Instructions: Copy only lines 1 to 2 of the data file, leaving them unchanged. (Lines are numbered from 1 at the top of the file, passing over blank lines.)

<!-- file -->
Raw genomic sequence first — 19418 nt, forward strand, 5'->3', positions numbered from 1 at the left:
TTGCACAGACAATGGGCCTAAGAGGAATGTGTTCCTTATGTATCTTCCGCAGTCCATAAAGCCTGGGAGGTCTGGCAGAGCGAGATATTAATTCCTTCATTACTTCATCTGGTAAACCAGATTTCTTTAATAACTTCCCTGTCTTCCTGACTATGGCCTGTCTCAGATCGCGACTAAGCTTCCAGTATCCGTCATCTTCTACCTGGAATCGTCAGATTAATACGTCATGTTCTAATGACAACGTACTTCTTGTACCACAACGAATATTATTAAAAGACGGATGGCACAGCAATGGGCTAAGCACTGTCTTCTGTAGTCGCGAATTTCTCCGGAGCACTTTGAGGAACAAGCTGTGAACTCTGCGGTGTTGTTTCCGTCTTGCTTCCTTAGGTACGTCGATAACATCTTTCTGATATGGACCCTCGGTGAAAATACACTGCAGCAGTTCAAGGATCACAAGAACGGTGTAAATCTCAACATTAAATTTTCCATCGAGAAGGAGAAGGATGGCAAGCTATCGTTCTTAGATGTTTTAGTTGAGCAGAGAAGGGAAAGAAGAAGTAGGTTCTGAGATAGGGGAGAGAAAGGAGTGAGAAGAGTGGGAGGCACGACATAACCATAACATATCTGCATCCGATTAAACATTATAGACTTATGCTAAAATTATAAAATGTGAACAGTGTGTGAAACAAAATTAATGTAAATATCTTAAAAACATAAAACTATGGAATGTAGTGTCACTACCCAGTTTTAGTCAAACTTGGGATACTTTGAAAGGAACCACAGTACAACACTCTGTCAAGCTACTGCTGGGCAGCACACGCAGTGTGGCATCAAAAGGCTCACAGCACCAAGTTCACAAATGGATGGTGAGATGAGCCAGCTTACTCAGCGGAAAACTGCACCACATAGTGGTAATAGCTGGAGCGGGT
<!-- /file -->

Raw genomic sequence first — 19418 nt, forward strand, 5'->3', positions numbered from 1 at the left:
TTGCACAGACAATGGGCCTAAGAGGAATGTGTTCCTTATGTATCTTCCGCAGTCCATAAAGCCTGGGAGGTCTGGCAGAGCGAGATATTAATTCCTTCATTACTTCATCTGGTAAACCAGATTTCTTTAATAACTTCCCTGTCTTCCTGACTATGGCCTGTCTCAGATCGCGACTAAGCTTCCAGTATCCGTCATCTTCTACCTGGAATCGTCAGATTAATACGTCATGTTCTAATGACAACGTACTTCTTGTACCACAACGAATATTATTAAAAGACGGATGGCACAGCAATGGGCTAAGCACTGTCTTCTGTAGTCGCGAATTTCTCCGGAGCACTTTGAGGAACAAGCTGTGAACTCTGCGGTGTTGTTTCCGTCTTGCTTCCTTAGGTACGTCGATAACATCTTTCTGATATGGACCCTCGGTGAAAATACACTGCAGCAGTTCAAGGATCACAAGAACGGTGTAAATCTCAACATTAAATTTTCCATCGAGAAGGAGAAGGATGGCAAGCTATCGTTCTTAGATGTTTTAGTTGAGCAGAGAAGGGAAAGAAGAAGTAGGTTCTGAGATAGGGGAGAGAAAGGAGTGAGAAGAGTGGGAGGCACGACATAACCATAACATATCTGCATCCGATTAAACATTATAGACTTATGCTAAAATTATAAAATGTGAACAGTGTGTGAAACAAAATTAATGTAAATATCTTAAAAACATAAAACTATGGAATGTAGTGTCACTACCCAGTTTTAGTCAAACTTGGGATACTTTGAAAGGAACCACAGTACAACACTCTGTCAAGCTACTGCTGGGCAGCACACGCAGTGTGGCATCAAAAGGCTCACAGCACCAAGTTCACAAATGGATGGTGAGATGAGCCAGCTTACTCAGCGGAAAACTGCACCACATAGTGGTAATAGCTGGAGCGGGT